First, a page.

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Oil And Gas Licences

Volume 181: debated on Tuesday 27 November 1990

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To ask the Secretary of State for Energy what is his policy on farm-in proposals for oil and gas exploration and production licences; and if he will make a statement.

Transfers of interest in petroleum licences, which are commonly known as farm-ins, are commercial transactions and, as such, the arrangements are initially a matter for the companies concerned.Under the terms of petroleum licences, such transactions also need prior consent. Like my predecessors, I believe that farm-ins have the potential to benefit United Kingdom oil and gas exploitation. They enable companies operating on the United Kingdom continental shelf to make what they regard as timely and desirable adjustments to their holdings of licence interests and they are of particular importance to those independents which wish to increase the scale and pace of their participation in exploration and development activity.In examining farm-in proposals, I shall continue to seek to ensure that the purpose for which licences have been granted—that is the thorough and efficient exploration and exploitation of the nation's oil and gas reserves—is fully safeguarded by the transactions. It is the policy and practice of my Department to consider each application on its merits. In advising me, the Department will in particular consider:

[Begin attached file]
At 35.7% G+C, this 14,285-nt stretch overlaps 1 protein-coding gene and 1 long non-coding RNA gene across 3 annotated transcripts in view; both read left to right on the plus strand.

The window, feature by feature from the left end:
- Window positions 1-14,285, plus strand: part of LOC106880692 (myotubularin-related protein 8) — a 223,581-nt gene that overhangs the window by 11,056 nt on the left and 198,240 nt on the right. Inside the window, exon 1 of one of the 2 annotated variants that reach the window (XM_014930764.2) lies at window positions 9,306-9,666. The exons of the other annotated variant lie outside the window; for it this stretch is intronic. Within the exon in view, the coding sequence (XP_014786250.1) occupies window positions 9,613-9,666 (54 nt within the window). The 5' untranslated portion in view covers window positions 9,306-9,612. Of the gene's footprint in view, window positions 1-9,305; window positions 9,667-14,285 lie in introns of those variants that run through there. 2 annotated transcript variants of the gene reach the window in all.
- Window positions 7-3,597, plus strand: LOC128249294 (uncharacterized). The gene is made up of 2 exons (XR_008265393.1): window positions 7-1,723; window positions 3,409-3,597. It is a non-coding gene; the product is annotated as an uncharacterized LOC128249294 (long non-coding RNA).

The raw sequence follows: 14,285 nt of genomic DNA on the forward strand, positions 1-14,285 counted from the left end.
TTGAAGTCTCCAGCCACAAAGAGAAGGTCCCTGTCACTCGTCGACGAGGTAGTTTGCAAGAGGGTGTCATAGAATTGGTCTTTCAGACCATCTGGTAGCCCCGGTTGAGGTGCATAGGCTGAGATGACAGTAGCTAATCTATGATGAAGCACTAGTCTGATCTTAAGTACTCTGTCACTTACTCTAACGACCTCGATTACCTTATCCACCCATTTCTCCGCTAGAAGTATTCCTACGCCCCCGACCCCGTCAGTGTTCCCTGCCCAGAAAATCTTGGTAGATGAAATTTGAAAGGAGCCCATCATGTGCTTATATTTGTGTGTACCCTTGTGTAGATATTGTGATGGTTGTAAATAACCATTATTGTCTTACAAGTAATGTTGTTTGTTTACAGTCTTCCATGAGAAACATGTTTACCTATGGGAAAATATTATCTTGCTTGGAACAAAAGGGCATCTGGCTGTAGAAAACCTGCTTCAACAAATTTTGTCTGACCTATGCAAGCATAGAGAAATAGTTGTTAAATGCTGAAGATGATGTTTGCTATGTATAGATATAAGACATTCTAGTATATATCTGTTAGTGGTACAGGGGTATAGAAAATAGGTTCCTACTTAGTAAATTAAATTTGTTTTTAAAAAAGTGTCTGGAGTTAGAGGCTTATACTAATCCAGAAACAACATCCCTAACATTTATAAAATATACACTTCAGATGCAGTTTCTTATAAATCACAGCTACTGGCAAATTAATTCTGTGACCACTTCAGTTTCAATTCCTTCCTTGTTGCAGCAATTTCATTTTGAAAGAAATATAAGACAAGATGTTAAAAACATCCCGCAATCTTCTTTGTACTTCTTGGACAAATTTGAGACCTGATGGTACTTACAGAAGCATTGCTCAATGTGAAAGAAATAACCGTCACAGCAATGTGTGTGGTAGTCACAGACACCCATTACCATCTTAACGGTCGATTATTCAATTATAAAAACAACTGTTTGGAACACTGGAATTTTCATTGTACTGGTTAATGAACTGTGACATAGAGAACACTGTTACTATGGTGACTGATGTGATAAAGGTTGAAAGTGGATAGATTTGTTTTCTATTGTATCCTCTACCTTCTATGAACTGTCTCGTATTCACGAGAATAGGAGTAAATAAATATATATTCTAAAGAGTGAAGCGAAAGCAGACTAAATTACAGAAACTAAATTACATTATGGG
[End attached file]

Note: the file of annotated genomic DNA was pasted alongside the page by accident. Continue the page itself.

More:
• (a) the technical competence and financial capability of the company acquiring an interest and its intentions as regards the further exploration and exploitation of the licensed area. These factors are not only relevant when the licence is awarded: they continue to be relevant at all stages during the licence activity;
  • (b) if the application is received during the initial term of the licence, whether satisfactory progress has been made by the original licensees on the work programme attached to the licence; and
  • (c) the numbers of licensees on the licence, and the effect of any increase on efficient management of activity. I would wish to consider particularly closely any proposal to increase the number of participants in any licence or field to more than 10. I would generally expect that in the earlier licence stages there would be advantage in licence groups being somewhat smaller than this.